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Briscoe Brings Folk and Friendship to Texas and Beyond

How two University of Texas students are selling out shows and building a fan-base with their Americana-inspired tunes

With sold out shows across town, their very first festival sets and a debut album in the works, things are just getting started for the college students turned folk-stars, Briscoe.

Composed of Philip Lupton and Truett Heintzelman, the Americana duo have already etched themselves a solid spot in Austin’s storied music scene, along with nearby cities like College Station and Houston.

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Their quick trajectory is largely due to the reception of their debut EP, “Briscoe EP.” The record is filled with lively stomp and holler anthems and timeless folk storytelling, alluring audiences across Texas and beyond.

Photo by Miranda McDonald

Though the pair didn’t start writing music together until 2018, their friendship goes back to their grade school days when they attended the same summer camp.

Both graced with red hair and freckles, Truett recalls having a Parent Trap-esque encounter when he first met Philip.

“I walked out onto the back porch where everybody was hanging out of our cabin and the first thing I saw was a dude wearing the same shoes that I was,” explains Truett. “Then I looked up and was like ‘Oh my gosh this guy looks exactly like me!’”

From there, the boys learned that they shared far more than similar facial features.

“Phil brought his three quarter Yamaha travel guitar and we figured out pretty quickly that we both played and sang a little,” says Truett.

By the end of the summer, the two had perfected covers of their mutual favorite artists and secured a slot in the closing night talent show. They aptly performed John Prine’s “Paradise.”

The band playing at Innings Fest in Arizona. Photo by Miranda McDonald.

Their days at camp came and went, but their connection never wavered. They continued to stay in touch and eventually found themselves together again at UT Austin in the fall of 2020.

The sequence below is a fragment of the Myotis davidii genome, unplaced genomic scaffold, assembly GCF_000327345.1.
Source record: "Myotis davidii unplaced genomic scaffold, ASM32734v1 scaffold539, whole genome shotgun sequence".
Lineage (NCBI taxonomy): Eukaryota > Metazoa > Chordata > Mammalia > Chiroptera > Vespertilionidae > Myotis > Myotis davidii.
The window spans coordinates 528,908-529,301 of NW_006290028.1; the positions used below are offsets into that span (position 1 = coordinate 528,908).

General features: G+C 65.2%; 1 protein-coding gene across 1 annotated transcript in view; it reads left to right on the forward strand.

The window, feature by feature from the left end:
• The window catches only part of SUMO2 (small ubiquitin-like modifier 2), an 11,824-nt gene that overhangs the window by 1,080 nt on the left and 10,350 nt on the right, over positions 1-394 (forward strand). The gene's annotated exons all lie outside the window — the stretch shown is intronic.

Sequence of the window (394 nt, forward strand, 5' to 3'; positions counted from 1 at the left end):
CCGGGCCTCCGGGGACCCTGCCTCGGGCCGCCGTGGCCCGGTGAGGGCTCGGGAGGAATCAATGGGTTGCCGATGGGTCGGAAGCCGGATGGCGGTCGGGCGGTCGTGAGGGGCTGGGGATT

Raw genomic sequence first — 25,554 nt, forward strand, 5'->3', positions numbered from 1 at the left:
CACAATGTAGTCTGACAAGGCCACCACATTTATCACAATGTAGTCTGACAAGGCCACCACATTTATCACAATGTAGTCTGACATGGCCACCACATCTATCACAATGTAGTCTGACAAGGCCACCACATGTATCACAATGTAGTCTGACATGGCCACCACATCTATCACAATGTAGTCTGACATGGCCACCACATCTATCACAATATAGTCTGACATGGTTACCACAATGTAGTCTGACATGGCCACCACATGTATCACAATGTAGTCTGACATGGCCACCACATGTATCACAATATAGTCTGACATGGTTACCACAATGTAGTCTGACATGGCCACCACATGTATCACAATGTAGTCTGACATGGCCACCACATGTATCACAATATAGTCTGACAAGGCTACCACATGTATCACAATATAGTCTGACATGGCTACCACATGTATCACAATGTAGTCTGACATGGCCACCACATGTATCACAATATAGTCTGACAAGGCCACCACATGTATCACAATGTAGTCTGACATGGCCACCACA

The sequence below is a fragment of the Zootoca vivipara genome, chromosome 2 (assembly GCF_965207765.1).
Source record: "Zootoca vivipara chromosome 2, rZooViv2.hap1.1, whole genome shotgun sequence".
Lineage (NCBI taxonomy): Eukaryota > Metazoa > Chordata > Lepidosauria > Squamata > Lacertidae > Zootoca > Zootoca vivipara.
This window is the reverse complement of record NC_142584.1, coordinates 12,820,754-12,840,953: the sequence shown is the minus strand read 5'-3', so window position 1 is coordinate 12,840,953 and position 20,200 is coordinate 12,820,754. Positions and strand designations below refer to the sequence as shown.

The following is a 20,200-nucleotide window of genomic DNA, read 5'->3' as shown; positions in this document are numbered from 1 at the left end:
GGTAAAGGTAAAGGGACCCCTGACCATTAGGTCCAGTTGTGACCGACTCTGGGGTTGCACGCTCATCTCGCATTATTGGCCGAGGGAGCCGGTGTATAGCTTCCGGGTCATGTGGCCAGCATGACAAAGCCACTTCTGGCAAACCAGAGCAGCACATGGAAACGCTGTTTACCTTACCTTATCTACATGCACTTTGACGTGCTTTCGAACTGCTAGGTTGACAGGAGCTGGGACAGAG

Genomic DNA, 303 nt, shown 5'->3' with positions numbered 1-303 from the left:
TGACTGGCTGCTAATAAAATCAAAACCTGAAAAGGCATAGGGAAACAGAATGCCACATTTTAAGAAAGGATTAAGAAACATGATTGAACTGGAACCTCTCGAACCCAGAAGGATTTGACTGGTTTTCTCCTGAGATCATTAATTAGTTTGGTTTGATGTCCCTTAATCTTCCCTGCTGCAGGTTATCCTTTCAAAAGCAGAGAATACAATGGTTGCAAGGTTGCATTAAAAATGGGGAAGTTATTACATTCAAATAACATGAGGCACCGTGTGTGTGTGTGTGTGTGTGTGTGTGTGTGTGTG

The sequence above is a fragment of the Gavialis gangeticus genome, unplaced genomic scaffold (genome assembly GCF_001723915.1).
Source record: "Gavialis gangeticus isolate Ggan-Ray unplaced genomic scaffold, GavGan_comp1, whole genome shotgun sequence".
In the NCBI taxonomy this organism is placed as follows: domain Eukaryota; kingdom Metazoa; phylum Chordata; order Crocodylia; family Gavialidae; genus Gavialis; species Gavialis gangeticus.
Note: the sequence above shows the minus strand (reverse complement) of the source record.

The pandemic threw their musical ambitions some not-so-slight curveballs, but the pair persisted by organizing some successful house shows.

“We were lucky to have friends with backyards and college kids who were excited,” explains Philip. “We’d like to think people showed up for us too, but nobody had seen live music in over a year, which is crazy to think about.”

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They’ve since come a long way from playing in their buddies’ yards. Fresh off sharing a stage with Tame Impala at Innings Festival and a slew of standout sets at SXSW, the band is gearing up for even more shows (once their coursework is done, of course).

Photo by Nick Woodward Shaw

Many breakout artists forgo higher education, but both Philip and Truett are determined to complete their degrees.

“It can be a big turn off for somebody on the business side,” says Truett. “They can say ‘Well if you’re going to finish school, I’m going to pick somebody who’s really committed,’ but I think they understand that we are really committed.”

“I think people can see that we are devoted dudes because we want to graduate,” explains Philip. “They can see we are showing some level of conviction.”

“And our parents would appreciate it a lot,” adds Truett.

This conviction translates to their devotion to folk music, even if it’s not the most popular genre.

Photo by Merrick Ales

“Some of our favorite artists of all time are considered folk. That’s the type of music that we love and it’s fun to play,” explains Truett. “I get that folk music is older and not as cool and that might turn some people off, but it differentiates us quite a bit.”

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“It makes me way more excited to realize that people aren’t going to listen to us because they like dancing to our music,” adds Phil. “People are going to listen to us because hopefully they like what we’re saying, which makes me so much more excited to be an artist.”

Though it is early on in Briscoe’s journey, it’s safe to say that fans are already listening and eager for more.